Local Vineyard landscape artist Mary S. French, née Stokes, died on June 29, 2020, at 92 after a long illness.
Born in Vermont, and raised on the East Coast, Mary had a deep love for her family and the beauty of the natural world: “I find the world to be a fascinating and beautiful place to be: filled with varied colors, shapes, and space. I must try — to my limits — to capture as much as I can, for as long as I am here.”
Formed in early childhood, her love of art and literature followed her throughout her school years. She graduated with a degree in art and English literature from Skidmore College. It was at Skidmore that she met George M. (“Jim”) French Jr., who would later become her husband.
Her long ties to Martha’s Vineyard began as the result of her Stokes grandparents living part of each year at their home in Lambert’s Cove. Mary lived on the Island year-round with her late sister Ellen Stokes and their parents from 1942 until her marriage in 1950.
Soon after their marriage, Mary and George moved to Colorado when he was called back from the reserves to serve with the 10th Mountain Division during the Korean War. It was in Colorado that her daughter Ellen, and son Mark were born. After Jim’s military service ended, the couple decided to remain in Colorado. During this time, Mary continued to hone her artistic skills.
After a move to Albuquerque, N.M., in 1965, Mary began exhibiting her artwork and studying with well-known artists from the Southwest. A prizewinner, Mary appeared regularly in juried shows in New Mexico, Colorado, and Arizona.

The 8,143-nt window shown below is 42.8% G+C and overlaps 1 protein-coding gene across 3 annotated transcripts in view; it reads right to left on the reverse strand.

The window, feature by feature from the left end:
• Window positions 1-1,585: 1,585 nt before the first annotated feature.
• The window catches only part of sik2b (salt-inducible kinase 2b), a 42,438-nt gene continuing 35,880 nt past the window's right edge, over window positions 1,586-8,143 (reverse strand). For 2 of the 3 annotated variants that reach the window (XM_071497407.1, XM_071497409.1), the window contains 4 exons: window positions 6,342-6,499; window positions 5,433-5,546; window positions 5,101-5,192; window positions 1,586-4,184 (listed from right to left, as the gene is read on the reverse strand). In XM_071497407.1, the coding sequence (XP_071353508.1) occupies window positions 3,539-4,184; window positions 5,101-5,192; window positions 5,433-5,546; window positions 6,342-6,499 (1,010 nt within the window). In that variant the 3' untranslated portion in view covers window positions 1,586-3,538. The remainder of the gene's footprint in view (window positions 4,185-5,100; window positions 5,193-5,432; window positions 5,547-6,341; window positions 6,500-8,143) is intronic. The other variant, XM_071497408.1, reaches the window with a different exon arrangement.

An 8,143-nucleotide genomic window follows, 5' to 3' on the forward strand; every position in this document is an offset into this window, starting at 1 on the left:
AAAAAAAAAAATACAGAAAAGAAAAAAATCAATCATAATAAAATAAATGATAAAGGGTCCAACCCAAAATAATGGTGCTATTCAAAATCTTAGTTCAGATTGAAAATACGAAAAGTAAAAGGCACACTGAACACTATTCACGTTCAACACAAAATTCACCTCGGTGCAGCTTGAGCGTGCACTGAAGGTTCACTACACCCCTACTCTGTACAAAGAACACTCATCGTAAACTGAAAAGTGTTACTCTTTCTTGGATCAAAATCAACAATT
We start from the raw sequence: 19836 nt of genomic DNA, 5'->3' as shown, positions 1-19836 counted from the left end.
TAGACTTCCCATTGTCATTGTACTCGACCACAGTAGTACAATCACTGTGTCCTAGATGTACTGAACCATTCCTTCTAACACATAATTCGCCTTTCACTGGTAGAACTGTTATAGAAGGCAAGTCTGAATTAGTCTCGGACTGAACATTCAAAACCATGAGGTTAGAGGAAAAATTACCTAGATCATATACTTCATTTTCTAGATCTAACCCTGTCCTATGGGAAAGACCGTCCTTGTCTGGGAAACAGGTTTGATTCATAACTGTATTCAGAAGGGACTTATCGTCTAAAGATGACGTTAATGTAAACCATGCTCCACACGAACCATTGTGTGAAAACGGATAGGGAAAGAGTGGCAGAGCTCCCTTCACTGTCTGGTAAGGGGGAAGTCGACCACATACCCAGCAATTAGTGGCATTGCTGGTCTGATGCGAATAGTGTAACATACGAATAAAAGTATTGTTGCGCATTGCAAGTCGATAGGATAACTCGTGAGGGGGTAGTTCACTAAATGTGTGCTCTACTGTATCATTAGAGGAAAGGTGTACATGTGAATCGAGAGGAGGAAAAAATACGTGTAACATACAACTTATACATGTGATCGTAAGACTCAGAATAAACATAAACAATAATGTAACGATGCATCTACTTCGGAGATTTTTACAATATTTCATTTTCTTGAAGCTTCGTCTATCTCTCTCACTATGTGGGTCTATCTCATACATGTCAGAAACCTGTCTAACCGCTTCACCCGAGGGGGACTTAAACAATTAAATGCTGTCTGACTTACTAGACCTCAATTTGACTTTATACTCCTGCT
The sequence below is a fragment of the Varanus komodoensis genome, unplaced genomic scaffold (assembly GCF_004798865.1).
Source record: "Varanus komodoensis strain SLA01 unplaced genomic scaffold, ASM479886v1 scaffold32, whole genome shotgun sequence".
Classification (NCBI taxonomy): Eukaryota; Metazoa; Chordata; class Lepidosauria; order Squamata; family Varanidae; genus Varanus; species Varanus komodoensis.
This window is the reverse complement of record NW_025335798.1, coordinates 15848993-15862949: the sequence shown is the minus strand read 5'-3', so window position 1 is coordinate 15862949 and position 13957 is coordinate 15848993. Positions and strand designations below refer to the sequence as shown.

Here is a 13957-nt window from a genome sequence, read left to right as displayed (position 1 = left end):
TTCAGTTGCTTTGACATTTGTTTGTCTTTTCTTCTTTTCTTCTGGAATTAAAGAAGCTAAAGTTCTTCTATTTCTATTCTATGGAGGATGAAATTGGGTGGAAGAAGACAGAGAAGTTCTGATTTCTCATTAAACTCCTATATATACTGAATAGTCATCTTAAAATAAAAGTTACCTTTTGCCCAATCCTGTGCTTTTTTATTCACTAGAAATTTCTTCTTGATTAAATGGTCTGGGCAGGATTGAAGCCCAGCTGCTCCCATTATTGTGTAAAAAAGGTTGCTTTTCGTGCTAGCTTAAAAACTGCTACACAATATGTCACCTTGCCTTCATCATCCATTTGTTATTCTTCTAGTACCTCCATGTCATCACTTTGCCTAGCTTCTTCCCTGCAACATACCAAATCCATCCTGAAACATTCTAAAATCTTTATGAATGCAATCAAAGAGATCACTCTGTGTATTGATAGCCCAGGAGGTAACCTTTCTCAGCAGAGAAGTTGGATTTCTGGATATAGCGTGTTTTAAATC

In 1967, Mary moved with her family to Denver, Colo., and continued to pursue her art career. Here she exhibited her work, juried art shows, and became a founding member and later president of the Gaylord South Gallery. At that time, her preferred mediums were watercolors and oil, but she came to love the versatility of landscape painting in acrylic.
When her husband retired, the two made the move to live permanently year-round in the Vineyard family home in Lambert’s Cove. She became a member of the Copley Society of Boston, and held the distinction of the society’s title: Copley Artist. Her work has been shown at the Featherstone Center for the Arts, Old Sculpin Gallery, Field Gallery, Granary Gallery, and the former Red Barn Emporium, as well as galleries on Nantucket and in Wellfleet.
Predeceased by her husband George M. and son Mark French, she is survived by her daughter, Ellen Bunch, and son-in-law Doyle, as well as her grandchildren: Brian Bunch and his wife Ginny, and granddaughter Amanda and her husband Jesse Cordova.